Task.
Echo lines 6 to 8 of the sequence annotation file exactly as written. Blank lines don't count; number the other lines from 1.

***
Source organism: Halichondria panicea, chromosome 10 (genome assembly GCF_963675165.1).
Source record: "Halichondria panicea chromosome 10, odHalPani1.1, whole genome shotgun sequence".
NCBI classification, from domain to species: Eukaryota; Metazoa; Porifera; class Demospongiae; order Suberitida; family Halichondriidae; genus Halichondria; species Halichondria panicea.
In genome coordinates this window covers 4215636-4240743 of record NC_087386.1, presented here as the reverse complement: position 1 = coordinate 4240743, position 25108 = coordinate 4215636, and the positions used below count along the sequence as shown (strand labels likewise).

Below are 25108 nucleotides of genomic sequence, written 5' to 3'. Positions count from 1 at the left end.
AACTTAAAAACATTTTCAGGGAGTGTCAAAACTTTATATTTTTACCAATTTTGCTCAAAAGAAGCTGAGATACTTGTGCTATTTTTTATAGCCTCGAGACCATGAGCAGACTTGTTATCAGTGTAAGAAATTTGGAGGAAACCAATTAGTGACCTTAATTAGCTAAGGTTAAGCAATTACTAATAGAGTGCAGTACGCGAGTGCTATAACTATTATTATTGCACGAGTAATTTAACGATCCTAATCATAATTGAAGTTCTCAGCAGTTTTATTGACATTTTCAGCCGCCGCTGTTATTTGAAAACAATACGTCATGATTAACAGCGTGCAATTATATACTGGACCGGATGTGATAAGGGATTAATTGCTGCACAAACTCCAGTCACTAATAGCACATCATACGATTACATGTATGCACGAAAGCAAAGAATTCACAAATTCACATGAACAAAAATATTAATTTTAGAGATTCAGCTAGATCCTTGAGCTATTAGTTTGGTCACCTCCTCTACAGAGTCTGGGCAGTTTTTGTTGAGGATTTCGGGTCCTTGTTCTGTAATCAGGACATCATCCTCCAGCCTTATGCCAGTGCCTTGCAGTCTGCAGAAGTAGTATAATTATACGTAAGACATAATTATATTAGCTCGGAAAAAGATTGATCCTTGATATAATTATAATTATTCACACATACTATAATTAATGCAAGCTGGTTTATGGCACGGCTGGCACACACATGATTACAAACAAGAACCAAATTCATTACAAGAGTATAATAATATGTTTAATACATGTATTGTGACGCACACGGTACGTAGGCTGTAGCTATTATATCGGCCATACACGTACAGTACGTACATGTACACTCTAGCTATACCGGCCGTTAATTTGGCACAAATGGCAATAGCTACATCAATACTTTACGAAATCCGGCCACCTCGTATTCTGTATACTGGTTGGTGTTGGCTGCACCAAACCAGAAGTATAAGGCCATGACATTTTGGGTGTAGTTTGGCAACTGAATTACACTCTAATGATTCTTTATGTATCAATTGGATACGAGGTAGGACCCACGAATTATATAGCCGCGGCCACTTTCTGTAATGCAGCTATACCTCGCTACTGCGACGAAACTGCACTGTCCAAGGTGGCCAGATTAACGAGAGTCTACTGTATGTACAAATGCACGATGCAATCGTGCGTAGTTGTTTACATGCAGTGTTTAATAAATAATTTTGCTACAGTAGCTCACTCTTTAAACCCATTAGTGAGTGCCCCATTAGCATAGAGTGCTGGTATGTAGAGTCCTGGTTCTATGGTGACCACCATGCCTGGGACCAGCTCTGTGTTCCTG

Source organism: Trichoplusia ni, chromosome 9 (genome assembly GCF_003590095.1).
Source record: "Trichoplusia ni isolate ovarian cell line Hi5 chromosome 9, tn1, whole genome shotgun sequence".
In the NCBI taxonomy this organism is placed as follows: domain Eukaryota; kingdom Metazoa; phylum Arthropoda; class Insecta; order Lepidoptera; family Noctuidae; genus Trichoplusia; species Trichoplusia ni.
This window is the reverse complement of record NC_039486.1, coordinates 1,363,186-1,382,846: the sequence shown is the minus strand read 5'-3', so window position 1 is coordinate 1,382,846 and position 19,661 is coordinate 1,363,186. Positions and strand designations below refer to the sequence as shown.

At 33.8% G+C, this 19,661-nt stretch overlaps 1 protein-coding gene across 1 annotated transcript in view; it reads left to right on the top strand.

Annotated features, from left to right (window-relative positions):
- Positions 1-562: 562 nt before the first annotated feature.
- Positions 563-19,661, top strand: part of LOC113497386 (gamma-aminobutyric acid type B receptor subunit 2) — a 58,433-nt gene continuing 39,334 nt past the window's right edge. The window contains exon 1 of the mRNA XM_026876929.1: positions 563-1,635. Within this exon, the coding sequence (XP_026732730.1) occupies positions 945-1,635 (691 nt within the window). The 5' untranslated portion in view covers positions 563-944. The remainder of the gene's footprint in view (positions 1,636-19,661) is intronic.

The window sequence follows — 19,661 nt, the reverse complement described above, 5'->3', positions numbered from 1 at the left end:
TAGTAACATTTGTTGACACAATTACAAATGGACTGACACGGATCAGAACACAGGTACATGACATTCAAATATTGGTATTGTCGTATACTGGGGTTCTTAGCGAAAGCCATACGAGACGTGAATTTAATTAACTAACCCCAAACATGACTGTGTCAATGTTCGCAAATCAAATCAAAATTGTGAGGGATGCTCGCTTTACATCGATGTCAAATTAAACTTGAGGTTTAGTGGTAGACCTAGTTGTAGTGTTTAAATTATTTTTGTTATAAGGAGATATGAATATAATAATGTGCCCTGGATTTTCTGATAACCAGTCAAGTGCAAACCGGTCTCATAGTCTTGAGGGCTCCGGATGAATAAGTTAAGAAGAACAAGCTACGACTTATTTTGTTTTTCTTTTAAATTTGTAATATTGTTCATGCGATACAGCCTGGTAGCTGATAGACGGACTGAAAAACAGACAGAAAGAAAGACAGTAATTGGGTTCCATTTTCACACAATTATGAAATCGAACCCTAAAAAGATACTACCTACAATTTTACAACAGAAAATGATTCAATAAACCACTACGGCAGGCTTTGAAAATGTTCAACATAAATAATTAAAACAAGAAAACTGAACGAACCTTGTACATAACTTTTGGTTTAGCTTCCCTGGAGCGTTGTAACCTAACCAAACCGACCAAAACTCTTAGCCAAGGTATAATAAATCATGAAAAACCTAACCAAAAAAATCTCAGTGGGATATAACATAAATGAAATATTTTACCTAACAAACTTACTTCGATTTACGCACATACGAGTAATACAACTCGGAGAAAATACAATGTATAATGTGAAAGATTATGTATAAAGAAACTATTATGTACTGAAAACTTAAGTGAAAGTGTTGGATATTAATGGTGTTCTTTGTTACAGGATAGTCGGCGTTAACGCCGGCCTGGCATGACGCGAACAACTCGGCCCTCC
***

AACTTAAAAACATTTTCAGGGAGTGTCAAAACTTTATATTTTTACCAATTTTGCTCAAAAGAAGCTGAGATACTTGTGCTATTTTTTATAGCCTCGAGACCATGAGCAGACTTGTTATCAGTGTAAGAAATTTGGAGGAAACCAATTAGTGACCTTAATTAGCTAAGGTTAAGCAATTACTAATAGAGTGCAGTACGCGAGTGCTATAACTATTATTATTGCACGAGTAATTTAACGATCCTAATCATAATTGAAGTTCTCAGCAGTTTTATTGACATTTTCAGCCGCCGCTGTTATTTGAAAACAATACGTCATGATTAACAGCGTGCAATTATATACTGGACCGGATGTGATAAGGGATTAATTGCTGCACAAACTCCAGTCACTAATAGCACATCATACGATTACATGTATGCACGAAAGCAAAGAATTCACAAATTCACATGAACAAAAATATTAATTTTAGAGATTCAGCTAGATCCTTGAGCTATTAGTTTGGTCACCTCCTCTACAGAGTCTGGGCAGTTTTTGTTGAGGATTTCGGGTCCTTGTTCTGTAATCAGGACATCATCCTCCAGCCTTATGCCAGTGCCTTGCAGTCTGCAGAAGTAGTATAATTATACGTAAGACATAATTATATTAGCTCGGAAAAAGATTGATCCTTGATATAATTATAATTATTCACACATACTATAATTAATGCAAGCTGGTTTATGGCACGGCTGGCACACACATGATTACAAACAAGAACCAAATTCATTACAAGAGTATAATAATATGTTTAATACATGTATTGTGACGCACACGGTACGTAGGCTGTAGCTATTATATCGGCCATACACGTACAGTACGTACATGTACACTCTAGCTATACCGGCCGTTAATTTGGCACAAATGGCAATAGCTACATCAATACTTTACGAAATCCGGCCACCTCGTATTCTGTATACTGGTTGGTGTTGGCTGCACCAAACCAGAAGTATAAGGCCATGACATTTTGGGTGTAGTTTGGCAACTGAATTACACTCTAATGATTCTTTATGTATCAATTGGATACGAGGTAGGACCCACGAATTATATAGCCGCGGCCACTTTCTGTAATGCAGCTATACCTCGCTACTGCGACGAAACTGCACTGTCCAAGGTGGCCAGATTAACGAGAGTCTACTGTATGTACAAATGCACGATGCAATCGTGCGTAGTTGTTTACATGCAGTGTTTAATAAATAATTTTGCTACAGTAGCTCACTCTTTAAACCCATTAGTGAGTGCCCCATTAGCATAGAGTGCTGGTATGTAGAGTCCTGGTTCTATGGTGACCACCATGCCTGGGACCAGCTCTGTGTTCCTG

Source organism: Trichoplusia ni, chromosome 9 (genome assembly GCF_003590095.1).
Source record: "Trichoplusia ni isolate ovarian cell line Hi5 chromosome 9, tn1, whole genome shotgun sequence".